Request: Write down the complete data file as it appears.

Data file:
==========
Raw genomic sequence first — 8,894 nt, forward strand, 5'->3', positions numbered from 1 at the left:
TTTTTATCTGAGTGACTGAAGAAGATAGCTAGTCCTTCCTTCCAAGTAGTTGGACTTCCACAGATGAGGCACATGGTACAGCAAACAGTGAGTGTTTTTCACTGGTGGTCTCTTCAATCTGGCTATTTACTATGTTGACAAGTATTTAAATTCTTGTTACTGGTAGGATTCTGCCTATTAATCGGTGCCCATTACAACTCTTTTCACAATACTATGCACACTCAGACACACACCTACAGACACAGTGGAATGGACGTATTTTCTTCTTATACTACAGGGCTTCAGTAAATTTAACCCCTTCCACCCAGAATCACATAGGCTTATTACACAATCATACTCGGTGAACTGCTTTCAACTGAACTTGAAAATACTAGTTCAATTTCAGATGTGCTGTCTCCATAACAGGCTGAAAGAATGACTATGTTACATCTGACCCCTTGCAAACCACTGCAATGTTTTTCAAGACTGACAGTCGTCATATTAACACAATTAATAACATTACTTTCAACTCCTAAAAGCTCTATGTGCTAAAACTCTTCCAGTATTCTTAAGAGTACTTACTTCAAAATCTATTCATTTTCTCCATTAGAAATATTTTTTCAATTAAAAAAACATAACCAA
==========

Raw genomic sequence first — 8,894 nt, forward strand, 5'->3', positions numbered from 1 at the left:
TTTTTATCTGAGTGACTGAAGAAGATAGCTAGTCCTTCCTTCCAAGTAGTTGGACTTCCACAGATGAGGCACATGGTACAGCAAACAGTGAGTGTTTTTCACTGGTGGTCTCTTCAATCTGGCTATTTACTATGTTGACAAGTATTTAAATTCTTGTTACTGGTAGGATTCTGCCTATTAATCGGTGCCCATTACAACTCTTTTCACAATACTATGCACACTCAGACACACACCTACAGACACAGTGGAATGGACGTATTTTCTTCTTATACTACAGGGCTTCAGTAAATTTAACCCCTTCCACCCAGAATCACATAGGCTTATTACACAATCATACTCGGTGAACTGCTTTCAACTGAACTTGAAAATACTAGTTCAATTTCAGATGTGCTGTCTCCATAACAGGCTGAAAGAATGACTATGTTACATCTGACCCCTTGCAAACCACTGCAATGTTTTTCAAGACTGACAGTCGTCATATTAACACAATTAATAACATTACTTTCAACTCCTAAAAGCTCTATGTGCTAAAACTCTTCCAGTATTCTTAAGAGTACTTACTTCAAAATCTATTCATTTTCTCCATTAGAAATATTTTTTCAATTAAAAAAACATAACCAA